Ministers are being urged to do more to encourage children to speak two languages from a young age.
Children brought up speaking two languages benefit intellectually
Edinburgh University and the Royal Society of Arts say research points to bilingual children being better at learning a wide range of subjects.
A new study by the university suggests children speaking two languages make no more grammatical mistakes in English than those speaking one language.
The Scottish Executive is currently consulting on its languages policy.
Professor Antonella Sorace tested a number of school-age bilingual children.
Her study echoes others which have indicated that children learning two languages may begin to talk later, but not significantly so.
Professor Sorace said bilingualism made children generally better at learning throughout their lives.
She believes parents are often put off bringing their children up bilingually because they feel it may hinder their intellectual development.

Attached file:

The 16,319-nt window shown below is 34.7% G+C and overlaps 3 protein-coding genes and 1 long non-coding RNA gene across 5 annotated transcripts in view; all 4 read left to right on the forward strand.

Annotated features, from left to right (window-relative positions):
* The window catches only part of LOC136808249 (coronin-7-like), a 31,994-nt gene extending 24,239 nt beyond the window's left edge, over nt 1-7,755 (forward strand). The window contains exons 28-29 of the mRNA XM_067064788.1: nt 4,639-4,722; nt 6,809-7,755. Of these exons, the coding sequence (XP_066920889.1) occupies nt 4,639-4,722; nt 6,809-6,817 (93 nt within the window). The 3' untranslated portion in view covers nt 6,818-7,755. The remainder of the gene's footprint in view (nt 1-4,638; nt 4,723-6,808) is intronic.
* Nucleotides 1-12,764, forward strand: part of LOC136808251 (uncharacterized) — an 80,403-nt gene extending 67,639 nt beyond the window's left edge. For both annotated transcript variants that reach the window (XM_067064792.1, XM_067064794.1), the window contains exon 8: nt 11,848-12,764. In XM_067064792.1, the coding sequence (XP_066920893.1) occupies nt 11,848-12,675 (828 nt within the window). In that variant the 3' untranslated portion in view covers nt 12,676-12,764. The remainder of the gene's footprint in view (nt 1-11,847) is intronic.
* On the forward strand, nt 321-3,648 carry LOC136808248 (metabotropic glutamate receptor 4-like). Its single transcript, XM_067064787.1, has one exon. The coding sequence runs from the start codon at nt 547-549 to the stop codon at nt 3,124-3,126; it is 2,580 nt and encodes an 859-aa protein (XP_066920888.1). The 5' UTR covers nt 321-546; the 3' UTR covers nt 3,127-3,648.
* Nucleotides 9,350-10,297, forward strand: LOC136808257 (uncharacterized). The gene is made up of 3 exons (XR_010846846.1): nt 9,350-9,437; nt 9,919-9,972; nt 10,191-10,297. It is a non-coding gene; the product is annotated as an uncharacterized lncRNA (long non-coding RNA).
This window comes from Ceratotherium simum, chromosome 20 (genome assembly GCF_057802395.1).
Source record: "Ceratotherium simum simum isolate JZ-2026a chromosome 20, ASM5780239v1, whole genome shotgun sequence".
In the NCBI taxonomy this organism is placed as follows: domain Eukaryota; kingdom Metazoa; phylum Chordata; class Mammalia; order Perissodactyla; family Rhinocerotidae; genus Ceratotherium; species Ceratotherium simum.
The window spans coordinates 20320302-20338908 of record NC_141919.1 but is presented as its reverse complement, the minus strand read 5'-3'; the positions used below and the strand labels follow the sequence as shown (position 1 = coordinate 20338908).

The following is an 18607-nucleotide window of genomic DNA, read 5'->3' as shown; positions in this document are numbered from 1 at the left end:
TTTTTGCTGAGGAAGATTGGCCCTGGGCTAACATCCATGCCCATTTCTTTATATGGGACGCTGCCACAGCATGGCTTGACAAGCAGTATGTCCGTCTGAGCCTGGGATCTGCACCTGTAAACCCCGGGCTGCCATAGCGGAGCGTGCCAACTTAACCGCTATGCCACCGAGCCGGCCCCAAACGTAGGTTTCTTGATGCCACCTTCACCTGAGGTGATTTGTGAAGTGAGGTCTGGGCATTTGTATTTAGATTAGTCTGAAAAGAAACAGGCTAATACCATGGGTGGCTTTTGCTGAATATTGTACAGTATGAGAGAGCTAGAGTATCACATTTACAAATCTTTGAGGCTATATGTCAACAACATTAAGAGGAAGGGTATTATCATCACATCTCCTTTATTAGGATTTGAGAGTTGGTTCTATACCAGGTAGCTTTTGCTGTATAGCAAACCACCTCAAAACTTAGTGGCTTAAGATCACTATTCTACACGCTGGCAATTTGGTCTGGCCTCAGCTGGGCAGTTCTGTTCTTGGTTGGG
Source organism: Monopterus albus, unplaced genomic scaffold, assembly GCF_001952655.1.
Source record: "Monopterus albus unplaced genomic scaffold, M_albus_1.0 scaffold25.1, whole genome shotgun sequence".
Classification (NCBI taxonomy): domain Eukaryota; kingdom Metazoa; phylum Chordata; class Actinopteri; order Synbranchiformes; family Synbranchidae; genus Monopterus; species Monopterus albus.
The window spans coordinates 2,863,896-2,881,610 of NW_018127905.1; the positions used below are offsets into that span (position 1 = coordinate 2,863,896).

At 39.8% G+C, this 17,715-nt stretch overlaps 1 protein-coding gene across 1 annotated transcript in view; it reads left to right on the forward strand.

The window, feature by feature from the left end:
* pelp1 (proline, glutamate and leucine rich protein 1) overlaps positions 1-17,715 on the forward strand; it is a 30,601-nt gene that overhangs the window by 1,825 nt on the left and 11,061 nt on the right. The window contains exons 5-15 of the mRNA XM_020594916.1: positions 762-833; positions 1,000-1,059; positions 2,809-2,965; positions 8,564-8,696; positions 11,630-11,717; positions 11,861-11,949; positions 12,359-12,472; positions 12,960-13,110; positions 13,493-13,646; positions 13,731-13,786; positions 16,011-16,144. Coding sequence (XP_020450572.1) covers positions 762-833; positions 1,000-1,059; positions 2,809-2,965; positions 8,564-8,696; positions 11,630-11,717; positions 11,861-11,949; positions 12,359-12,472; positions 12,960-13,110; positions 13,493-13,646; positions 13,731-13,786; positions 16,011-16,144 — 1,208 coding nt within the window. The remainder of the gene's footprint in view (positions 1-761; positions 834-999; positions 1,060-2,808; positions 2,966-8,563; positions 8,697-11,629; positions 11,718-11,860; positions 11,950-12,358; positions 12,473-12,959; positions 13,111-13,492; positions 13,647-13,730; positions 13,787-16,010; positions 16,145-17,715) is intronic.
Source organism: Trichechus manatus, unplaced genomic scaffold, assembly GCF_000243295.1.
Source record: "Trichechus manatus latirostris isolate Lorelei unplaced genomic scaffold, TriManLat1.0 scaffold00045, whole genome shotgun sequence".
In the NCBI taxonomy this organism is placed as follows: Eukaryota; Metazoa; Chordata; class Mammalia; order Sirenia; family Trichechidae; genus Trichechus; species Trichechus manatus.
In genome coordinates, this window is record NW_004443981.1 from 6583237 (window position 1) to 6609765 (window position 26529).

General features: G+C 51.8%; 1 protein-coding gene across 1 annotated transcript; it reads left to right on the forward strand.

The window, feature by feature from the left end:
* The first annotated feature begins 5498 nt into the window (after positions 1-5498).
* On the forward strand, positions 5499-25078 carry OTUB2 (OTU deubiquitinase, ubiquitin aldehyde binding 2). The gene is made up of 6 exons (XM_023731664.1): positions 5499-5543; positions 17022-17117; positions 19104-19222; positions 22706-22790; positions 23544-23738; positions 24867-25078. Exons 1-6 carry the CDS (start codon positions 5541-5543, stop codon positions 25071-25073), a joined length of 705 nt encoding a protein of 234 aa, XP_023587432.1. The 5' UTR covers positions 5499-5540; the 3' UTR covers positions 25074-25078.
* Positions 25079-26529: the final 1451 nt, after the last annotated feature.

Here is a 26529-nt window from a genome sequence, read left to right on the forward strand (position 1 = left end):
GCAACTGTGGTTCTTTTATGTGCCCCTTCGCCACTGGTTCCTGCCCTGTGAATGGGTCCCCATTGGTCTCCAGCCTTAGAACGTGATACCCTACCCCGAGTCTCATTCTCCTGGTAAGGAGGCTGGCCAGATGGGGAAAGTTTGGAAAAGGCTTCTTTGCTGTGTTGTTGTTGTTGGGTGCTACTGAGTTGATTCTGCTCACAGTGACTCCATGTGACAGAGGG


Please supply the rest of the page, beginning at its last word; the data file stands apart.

"Many parents don't know how good bilingualism can be and they think that bilingualism can cause confusion and intellectual delay in the child," Professor Sorace said.
"They deliberately refuse to speak one of the languages they could be speaking.
"By bringing them up bilingually they can give them much more than two languages."
She said a recent executive consultation document on the subject made no reference to the all-round intellectual benefits of bilingualism.
Professor Sorace said she hoped her findings would encourage parents to send their children to Gaelic schools.